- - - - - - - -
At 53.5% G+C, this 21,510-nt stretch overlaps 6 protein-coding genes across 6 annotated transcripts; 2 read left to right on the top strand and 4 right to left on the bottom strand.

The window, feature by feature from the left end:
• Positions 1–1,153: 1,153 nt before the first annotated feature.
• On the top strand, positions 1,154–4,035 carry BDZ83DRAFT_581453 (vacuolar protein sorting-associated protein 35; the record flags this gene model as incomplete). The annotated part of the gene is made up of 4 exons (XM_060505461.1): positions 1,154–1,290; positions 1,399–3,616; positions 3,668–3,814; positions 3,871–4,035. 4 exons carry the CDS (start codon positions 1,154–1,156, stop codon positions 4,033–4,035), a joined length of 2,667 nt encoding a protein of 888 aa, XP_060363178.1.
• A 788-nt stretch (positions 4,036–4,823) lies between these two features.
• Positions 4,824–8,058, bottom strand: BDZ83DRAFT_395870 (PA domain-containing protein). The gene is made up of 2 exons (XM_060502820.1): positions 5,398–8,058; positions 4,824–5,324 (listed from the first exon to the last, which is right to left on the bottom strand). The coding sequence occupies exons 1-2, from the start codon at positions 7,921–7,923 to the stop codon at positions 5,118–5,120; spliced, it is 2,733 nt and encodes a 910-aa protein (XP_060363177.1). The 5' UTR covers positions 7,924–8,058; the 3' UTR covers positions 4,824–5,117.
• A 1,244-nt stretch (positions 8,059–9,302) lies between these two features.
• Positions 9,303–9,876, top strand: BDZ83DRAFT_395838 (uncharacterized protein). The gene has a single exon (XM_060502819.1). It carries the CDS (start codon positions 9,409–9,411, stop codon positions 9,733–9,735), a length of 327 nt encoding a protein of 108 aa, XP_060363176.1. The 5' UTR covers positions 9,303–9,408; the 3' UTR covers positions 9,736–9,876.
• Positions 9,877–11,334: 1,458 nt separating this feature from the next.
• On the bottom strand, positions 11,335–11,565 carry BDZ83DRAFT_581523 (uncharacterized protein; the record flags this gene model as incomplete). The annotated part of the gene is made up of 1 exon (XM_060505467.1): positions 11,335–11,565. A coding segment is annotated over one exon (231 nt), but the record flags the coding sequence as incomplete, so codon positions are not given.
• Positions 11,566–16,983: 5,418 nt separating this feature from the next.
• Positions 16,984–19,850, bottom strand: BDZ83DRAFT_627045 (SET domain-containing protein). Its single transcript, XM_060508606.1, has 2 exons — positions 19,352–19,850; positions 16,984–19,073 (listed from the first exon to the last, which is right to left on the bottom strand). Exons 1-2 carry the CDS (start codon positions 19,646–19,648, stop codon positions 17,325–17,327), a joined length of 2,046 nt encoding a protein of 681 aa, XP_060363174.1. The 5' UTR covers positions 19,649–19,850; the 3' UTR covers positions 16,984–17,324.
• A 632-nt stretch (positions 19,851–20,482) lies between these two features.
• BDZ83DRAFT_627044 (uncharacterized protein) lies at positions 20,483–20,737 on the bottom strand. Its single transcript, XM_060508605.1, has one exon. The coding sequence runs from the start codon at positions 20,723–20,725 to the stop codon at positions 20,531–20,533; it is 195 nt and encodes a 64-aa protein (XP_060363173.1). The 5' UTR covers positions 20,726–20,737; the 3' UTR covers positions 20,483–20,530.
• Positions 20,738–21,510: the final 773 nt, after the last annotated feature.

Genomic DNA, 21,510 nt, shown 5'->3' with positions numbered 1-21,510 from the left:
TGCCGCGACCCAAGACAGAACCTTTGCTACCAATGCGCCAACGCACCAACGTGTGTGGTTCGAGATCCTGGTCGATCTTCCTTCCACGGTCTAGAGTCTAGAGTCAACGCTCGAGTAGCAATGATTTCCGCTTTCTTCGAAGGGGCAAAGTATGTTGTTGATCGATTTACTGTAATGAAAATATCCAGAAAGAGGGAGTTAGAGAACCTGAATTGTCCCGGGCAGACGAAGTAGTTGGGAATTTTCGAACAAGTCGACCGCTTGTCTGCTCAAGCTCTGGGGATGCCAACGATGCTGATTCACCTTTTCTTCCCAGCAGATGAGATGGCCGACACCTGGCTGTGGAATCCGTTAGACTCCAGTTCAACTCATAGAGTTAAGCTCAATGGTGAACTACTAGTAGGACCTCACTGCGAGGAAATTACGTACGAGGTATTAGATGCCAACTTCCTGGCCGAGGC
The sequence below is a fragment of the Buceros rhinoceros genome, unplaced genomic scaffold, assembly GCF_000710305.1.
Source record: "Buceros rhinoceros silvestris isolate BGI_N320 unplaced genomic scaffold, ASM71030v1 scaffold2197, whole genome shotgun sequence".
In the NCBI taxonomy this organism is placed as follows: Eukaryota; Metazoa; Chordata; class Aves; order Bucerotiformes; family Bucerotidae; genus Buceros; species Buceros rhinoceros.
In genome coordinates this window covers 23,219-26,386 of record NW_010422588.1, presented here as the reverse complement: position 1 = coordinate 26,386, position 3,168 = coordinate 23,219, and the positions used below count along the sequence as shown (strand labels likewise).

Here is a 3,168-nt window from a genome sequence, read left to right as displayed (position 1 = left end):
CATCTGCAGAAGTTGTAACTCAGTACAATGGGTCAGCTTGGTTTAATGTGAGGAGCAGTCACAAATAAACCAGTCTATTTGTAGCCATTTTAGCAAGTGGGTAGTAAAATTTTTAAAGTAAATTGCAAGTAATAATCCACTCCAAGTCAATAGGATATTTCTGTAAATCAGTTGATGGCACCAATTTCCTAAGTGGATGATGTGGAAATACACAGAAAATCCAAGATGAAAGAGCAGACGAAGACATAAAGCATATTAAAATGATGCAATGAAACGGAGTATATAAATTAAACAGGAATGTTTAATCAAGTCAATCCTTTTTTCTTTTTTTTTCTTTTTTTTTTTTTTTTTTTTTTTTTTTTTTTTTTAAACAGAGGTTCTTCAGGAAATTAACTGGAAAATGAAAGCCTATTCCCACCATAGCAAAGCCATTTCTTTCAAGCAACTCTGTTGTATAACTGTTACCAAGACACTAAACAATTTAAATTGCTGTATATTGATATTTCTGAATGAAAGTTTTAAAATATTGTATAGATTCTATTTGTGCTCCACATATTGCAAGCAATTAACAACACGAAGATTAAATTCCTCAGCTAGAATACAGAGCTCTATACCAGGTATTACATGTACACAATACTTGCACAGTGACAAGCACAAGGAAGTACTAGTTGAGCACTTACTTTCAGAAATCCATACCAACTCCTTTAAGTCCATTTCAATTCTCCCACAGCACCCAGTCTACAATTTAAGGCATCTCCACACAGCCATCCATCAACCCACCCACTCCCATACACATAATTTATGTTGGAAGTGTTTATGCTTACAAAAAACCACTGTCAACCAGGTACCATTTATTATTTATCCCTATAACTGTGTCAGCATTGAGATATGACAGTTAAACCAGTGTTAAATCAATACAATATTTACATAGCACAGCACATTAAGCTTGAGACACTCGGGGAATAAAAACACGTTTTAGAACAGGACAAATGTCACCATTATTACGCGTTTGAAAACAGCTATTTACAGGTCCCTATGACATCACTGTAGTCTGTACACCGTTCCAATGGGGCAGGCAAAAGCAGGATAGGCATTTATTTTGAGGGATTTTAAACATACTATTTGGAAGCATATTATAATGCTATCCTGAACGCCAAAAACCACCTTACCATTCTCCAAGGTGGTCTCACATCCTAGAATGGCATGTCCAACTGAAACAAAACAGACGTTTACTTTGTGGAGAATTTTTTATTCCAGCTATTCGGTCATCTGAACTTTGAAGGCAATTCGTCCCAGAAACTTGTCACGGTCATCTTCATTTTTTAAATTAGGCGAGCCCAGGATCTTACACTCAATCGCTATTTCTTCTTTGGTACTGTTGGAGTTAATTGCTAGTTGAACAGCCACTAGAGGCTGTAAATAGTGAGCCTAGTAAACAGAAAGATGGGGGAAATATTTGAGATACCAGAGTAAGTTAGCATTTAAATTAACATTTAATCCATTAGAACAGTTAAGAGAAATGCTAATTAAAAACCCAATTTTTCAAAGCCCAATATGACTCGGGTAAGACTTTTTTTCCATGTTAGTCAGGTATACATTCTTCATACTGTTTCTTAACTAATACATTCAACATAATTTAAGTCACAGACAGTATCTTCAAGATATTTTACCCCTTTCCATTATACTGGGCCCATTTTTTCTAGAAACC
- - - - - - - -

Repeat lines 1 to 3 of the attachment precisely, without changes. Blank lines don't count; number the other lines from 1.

At 53.5% G+C, this 21,510-nt stretch overlaps 6 protein-coding genes across 6 annotated transcripts; 2 read left to right on the top strand and 4 right to left on the bottom strand.

The window, feature by feature from the left end:
• Positions 1–1,153: 1,153 nt before the first annotated feature.